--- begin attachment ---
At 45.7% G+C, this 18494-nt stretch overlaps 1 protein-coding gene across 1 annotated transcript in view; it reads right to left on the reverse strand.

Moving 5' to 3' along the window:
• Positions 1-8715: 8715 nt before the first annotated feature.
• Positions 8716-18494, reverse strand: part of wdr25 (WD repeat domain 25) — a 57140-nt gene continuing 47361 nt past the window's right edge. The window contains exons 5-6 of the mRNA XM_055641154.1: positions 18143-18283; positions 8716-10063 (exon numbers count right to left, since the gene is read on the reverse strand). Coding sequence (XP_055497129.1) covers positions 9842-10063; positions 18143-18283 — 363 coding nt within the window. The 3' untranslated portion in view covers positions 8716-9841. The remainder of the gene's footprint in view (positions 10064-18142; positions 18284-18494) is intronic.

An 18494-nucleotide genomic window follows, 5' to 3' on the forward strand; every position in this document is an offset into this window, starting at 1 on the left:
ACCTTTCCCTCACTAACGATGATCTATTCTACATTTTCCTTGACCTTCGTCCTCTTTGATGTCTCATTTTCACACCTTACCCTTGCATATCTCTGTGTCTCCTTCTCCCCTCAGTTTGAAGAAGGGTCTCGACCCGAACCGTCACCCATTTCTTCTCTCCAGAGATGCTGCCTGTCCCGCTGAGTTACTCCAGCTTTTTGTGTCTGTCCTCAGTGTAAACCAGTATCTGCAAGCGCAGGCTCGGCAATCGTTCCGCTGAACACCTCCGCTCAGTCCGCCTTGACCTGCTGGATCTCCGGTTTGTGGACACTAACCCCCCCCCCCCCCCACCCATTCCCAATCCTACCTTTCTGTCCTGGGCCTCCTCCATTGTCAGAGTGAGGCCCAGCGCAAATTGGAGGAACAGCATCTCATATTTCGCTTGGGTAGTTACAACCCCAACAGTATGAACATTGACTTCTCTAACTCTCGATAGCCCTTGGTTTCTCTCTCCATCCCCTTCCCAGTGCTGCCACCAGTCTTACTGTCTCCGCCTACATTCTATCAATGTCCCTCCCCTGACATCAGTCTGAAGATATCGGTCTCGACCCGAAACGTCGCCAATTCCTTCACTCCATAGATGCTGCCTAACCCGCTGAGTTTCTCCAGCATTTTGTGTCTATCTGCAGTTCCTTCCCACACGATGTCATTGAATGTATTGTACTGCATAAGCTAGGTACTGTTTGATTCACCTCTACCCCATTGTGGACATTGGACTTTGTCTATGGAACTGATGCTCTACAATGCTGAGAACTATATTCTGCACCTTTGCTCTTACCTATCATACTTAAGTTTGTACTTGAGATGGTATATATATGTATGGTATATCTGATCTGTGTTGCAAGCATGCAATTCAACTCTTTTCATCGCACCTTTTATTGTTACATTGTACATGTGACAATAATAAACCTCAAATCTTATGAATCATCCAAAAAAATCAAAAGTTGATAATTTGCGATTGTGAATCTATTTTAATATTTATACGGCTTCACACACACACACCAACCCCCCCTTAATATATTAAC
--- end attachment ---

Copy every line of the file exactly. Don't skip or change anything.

At 45.7% G+C, this 18494-nt stretch overlaps 1 protein-coding gene across 1 annotated transcript in view; it reads right to left on the reverse strand.

Moving 5' to 3' along the window:
• Positions 1-8715: 8715 nt before the first annotated feature.
• Positions 8716-18494, reverse strand: part of wdr25 (WD repeat domain 25) — a 57140-nt gene continuing 47361 nt past the window's right edge. The window contains exons 5-6 of the mRNA XM_055641154.1: positions 18143-18283; positions 8716-10063 (exon numbers count right to left, since the gene is read on the reverse strand). Coding sequence (XP_055497129.1) covers positions 9842-10063; positions 18143-18283 — 363 coding nt within the window. The 3' untranslated portion in view covers positions 8716-9841. The remainder of the gene's footprint in view (positions 10064-18142; positions 18284-18494) is intronic.

An 18494-nucleotide genomic window follows, 5' to 3' on the forward strand; every position in this document is an offset into this window, starting at 1 on the left:
ACCTTTCCCTCACTAACGATGATCTATTCTACATTTTCCTTGACCTTCGTCCTCTTTGATGTCTCATTTTCACACCTTACCCTTGCATATCTCTGTGTCTCCTTCTCCCCTCAGTTTGAAGAAGGGTCTCGACCCGAACCGTCACCCATTTCTTCTCTCCAGAGATGCTGCCTGTCCCGCTGAGTTACTCCAGCTTTTTGTGTCTGTCCTCAGTGTAAACCAGTATCTGCAAGCGCAGGCTCGGCAATCGTTCCGCTGAACACCTCCGCTCAGTCCGCCTTGACCTGCTGGATCTCCGGTTTGTGGACACTAACCCCCCCCCCCCCCCACCCATTCCCAATCCTACCTTTCTGTCCTGGGCCTCCTCCATTGTCAGAGTGAGGCCCAGCGCAAATTGGAGGAACAGCATCTCATATTTCGCTTGGGTAGTTACAACCCCAACAGTATGAACATTGACTTCTCTAACTCTCGATAGCCCTTGGTTTCTCTCTCCATCCCCTTCCCAGTGCTGCCACCAGTCTTACTGTCTCCGCCTACATTCTATCAATGTCCCTCCCCTGACATCAGTCTGAAGATATCGGTCTCGACCCGAAACGTCGCCAATTCCTTCACTCCATAGATGCTGCCTAACCCGCTGAGTTTCTCCAGCATTTTGTGTCTATCTGCAGTTCCTTCCCACACGATGTCATTGAATGTATTGTACTGCATAAGCTAGGTACTGTTTGATTCACCTCTACCCCATTGTGGACATTGGACTTTGTCTATGGAACTGATGCTCTACAATGCTGAGAACTATATTCTGCACCTTTGCTCTTACCTATCATACTTAAGTTTGTACTTGAGATGGTATATATATGTATGGTATATCTGATCTGTGTTGCAAGCATGCAATTCAACTCTTTTCATCGCACCTTTTATTGTTACATTGTACATGTGACAATAATAAACCTCAAATCTTATGAATCATCCAAAAAAATCAAAAGTTGATAATTTGCGATTGTGAATCTATTTTAATATTTATACGGCTTCACACACACACACCAACCCCCCCTTAATATATTAAC